March 30, 2017

ACO roundup: CMS rethinks ACO doctor-patient pairing

Daily Briefing
    • How Intermountain is predicting patients' chronic disease risk. Intermountain Healthcare has developed a newtestthat predicts which patients will develop chronic conditions. Researchers say the test—Intermountain Chronic Disease Risk Score, or ICHRON—can predict which patients will be diagnosed with chronic conditions within three years of when the test is performed with about 78 percent accuracy. The tool uses patients' ages and results from traditional blood tests to determine their risk score.

    • Health care groups push CMS to relax meaningful use requirements. The Medical Group Management Association, American Medical Association, and a number of other health care organizations are calling on CMS to reduce the burden and penalties associated with EHRs, meaningful use, the Physician Quality Reporting System (PQRS), and Physician Value-Based Payment Modifier (PVBM). In a letter to CMS Administrator Seema Verma, the groups wrote, "We urge the Administration to take a series of steps to address challenges in [meaningful use], PQRS, and PVBM prior to their replacement by MACRA and minimize the penalties assessed for physicians who tried to participate in these programs." Specifically, the groups asked CMS to create a new category of hardship exemptions for administrative burdens, not penalize providers for not meeting "arbitrary" requirements, and provide relief to providers who have been penalized in the past.

    • CMS rethinks ACO doctor-patient pairing. CMS is moving to increase patient and provider participation in ACOs by automatically pairing patients with doctors. Patients enrolled in an ACO will soon be able to go to a website, input their primary care doctor, and be paired with that doctor—if possible—starting next year. Terri Postma, a medical officer at CMS, said, "ACOs have told us they prefer to know with more certainty at the beginning of the performance year what beneficiaries the CMS will hold them accountable for." However, some provider groups such as the American Academy of Family Physicians worry the process will still be too complicated for some beneficiaries.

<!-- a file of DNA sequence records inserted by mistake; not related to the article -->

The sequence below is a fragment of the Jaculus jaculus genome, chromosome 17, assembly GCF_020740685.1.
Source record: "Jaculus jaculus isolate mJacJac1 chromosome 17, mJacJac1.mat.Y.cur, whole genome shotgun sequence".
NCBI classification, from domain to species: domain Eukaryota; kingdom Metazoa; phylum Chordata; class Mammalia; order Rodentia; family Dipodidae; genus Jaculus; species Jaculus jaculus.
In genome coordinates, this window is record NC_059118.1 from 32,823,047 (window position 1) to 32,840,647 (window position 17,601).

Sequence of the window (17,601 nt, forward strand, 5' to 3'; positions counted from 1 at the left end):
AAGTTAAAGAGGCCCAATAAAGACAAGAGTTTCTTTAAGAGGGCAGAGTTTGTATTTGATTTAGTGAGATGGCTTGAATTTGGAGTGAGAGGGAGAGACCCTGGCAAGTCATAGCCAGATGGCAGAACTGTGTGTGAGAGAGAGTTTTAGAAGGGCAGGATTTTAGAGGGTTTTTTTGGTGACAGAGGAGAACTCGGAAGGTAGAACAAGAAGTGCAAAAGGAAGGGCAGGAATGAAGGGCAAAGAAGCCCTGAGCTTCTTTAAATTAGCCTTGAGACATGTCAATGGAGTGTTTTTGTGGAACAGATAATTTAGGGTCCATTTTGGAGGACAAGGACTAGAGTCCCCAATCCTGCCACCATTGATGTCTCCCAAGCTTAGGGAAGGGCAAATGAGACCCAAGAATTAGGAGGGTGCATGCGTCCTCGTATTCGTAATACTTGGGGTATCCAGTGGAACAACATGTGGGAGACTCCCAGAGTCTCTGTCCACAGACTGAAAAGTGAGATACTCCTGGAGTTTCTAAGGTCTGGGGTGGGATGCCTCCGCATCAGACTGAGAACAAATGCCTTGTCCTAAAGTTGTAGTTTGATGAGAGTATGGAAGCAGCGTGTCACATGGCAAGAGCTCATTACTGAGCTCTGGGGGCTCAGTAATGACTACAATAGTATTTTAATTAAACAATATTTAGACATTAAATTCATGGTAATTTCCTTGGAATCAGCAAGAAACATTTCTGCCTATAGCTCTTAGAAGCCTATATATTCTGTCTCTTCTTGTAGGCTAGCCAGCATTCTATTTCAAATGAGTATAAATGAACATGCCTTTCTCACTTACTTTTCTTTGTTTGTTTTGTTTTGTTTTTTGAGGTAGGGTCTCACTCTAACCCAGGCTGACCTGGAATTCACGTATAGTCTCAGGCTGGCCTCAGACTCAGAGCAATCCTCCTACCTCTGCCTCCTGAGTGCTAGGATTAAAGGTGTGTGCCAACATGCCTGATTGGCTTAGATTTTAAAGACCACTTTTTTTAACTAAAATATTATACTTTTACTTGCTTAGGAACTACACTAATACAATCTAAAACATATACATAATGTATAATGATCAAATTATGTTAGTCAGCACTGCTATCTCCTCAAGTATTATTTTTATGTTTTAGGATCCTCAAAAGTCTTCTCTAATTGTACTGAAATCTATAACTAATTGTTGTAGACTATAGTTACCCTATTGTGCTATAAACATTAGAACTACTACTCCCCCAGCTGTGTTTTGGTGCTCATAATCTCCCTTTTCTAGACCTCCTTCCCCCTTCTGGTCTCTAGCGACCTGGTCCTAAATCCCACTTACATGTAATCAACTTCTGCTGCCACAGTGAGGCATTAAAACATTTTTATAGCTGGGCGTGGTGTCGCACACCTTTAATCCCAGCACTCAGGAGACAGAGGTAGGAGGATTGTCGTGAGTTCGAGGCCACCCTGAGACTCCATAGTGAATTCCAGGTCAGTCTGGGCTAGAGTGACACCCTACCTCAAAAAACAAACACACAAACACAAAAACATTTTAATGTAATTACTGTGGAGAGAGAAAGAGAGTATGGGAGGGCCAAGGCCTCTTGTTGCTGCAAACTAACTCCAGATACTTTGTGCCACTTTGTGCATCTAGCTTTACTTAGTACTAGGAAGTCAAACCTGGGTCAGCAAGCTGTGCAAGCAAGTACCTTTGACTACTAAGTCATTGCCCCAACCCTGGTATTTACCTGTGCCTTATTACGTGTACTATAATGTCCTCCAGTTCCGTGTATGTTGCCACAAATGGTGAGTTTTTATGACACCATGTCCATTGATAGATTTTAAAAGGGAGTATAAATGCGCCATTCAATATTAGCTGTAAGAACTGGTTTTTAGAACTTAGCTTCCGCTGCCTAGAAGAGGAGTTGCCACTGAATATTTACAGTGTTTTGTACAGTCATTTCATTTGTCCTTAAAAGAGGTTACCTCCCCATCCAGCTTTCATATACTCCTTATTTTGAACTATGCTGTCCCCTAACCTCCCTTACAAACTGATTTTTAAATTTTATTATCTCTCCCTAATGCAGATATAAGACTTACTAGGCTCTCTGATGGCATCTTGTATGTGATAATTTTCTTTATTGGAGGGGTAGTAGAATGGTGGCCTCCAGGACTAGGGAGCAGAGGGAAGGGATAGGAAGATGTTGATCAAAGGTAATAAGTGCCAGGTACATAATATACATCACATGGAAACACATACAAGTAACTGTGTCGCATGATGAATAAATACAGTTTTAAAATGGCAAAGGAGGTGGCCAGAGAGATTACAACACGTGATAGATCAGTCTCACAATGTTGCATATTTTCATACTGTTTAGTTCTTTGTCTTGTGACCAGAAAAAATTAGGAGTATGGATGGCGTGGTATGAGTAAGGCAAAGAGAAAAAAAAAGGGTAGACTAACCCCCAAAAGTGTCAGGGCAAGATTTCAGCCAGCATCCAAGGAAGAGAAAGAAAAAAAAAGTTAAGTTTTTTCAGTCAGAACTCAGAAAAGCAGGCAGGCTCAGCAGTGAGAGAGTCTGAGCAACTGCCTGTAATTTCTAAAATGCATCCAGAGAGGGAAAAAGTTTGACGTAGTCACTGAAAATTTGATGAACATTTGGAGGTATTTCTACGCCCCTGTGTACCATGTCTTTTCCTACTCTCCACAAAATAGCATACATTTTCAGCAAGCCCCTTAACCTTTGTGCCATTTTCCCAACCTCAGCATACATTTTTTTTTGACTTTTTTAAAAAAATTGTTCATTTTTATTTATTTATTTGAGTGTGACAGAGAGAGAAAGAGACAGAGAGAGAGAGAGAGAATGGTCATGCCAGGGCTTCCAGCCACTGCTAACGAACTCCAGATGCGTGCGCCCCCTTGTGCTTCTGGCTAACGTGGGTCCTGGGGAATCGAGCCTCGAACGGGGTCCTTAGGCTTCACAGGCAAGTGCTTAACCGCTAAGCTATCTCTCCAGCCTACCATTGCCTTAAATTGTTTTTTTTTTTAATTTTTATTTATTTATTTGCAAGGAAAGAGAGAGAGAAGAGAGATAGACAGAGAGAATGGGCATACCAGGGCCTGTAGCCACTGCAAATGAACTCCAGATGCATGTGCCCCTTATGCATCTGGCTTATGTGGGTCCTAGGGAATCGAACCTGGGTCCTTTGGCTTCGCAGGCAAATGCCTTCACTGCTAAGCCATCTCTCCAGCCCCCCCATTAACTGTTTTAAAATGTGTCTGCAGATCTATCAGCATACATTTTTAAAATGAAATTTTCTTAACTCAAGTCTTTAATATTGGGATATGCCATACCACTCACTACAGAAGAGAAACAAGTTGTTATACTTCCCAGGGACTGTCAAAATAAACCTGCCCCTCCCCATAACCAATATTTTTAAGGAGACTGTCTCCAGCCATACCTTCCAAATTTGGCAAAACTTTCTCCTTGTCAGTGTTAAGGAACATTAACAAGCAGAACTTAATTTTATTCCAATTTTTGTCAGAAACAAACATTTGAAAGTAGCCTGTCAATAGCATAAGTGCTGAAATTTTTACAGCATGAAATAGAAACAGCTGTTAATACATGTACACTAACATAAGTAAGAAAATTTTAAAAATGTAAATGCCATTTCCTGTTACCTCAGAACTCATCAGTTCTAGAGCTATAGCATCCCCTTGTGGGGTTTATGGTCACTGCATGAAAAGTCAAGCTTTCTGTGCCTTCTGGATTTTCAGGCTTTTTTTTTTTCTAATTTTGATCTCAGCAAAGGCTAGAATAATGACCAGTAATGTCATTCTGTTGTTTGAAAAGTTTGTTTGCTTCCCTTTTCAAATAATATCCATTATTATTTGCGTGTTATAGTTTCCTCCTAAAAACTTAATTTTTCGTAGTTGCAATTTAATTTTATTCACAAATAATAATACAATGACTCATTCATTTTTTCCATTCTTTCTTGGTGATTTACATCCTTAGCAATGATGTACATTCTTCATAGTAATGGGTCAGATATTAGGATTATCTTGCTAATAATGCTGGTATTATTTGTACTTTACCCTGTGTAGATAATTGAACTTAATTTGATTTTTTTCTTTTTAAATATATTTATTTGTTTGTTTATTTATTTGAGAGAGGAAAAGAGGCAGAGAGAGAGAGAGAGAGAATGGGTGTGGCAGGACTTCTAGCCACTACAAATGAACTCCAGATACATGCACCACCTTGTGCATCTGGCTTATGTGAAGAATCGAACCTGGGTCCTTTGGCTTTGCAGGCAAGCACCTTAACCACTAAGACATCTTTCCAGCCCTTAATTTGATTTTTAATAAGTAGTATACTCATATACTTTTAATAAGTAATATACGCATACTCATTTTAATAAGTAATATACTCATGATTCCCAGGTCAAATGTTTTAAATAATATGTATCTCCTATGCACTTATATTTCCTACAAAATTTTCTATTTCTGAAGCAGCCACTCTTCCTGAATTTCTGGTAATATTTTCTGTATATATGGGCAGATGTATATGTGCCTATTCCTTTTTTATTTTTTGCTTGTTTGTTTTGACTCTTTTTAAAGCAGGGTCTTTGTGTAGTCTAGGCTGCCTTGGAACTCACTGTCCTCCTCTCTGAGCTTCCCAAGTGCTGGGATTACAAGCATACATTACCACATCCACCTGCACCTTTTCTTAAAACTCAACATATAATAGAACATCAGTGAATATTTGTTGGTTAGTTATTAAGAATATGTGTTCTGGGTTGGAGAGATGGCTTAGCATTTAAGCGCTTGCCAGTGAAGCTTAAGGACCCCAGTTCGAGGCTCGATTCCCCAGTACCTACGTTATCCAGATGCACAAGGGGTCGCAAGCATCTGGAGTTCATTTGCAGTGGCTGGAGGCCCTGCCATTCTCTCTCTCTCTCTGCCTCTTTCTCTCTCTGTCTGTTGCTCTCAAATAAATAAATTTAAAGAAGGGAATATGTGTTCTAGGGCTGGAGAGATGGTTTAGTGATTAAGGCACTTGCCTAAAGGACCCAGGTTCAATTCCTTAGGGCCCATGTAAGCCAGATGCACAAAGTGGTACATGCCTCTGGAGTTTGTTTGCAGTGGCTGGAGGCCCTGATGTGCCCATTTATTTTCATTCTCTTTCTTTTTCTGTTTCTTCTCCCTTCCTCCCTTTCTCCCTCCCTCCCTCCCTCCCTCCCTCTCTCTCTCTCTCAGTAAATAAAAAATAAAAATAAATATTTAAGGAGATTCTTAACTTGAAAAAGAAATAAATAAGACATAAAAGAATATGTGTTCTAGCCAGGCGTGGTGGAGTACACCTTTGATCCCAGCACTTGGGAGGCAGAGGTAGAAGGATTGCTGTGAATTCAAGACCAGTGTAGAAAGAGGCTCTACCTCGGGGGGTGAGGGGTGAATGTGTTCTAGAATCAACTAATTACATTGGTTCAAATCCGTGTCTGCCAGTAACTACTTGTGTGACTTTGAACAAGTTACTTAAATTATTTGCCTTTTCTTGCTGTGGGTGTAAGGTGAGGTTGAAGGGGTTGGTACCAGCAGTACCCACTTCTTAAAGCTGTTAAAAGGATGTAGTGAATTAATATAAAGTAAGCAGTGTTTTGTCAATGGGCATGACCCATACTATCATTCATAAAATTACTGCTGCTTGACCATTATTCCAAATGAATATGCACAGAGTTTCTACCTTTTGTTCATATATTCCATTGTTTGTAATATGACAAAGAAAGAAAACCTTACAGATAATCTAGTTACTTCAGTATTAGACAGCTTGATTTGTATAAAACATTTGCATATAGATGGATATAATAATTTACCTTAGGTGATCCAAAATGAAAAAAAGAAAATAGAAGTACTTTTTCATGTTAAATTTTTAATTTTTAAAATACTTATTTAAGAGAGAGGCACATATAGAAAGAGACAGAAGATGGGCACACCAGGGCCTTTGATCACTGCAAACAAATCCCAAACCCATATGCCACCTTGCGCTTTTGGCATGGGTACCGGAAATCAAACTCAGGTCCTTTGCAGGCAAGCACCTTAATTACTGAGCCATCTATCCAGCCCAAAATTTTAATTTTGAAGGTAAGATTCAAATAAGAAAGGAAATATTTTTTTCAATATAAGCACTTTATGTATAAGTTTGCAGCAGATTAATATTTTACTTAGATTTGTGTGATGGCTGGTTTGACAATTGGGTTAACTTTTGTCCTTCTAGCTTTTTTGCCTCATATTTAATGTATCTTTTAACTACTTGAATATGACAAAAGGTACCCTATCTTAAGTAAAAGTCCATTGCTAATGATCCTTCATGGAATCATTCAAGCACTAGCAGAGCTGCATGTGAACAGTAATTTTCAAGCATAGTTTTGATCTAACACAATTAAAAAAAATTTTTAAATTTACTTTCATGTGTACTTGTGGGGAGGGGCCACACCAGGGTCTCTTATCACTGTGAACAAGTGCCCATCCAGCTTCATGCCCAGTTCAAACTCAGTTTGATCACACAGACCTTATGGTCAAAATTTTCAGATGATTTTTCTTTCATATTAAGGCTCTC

From Advisory Board:

    • Taking on overdiagnosis waste and harm. Join us on April 18 at 1 P.M. ET for a discussion with MemorialCare's Dr. James Leo and Dr. Helen Macfie on when to challenge the default inclination of treating many to benefit few. ·        

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    • Combating physician burnout. The unrelenting pace of change in today’s health care landscape is leading to record levels of physician burnout. Join us on April 18 at 3 P.M. ET to learn how to identify the key drivers of burnout at your organization and mitigate further detriment to your physicians, your patients, and your business.

    Register for the webconference

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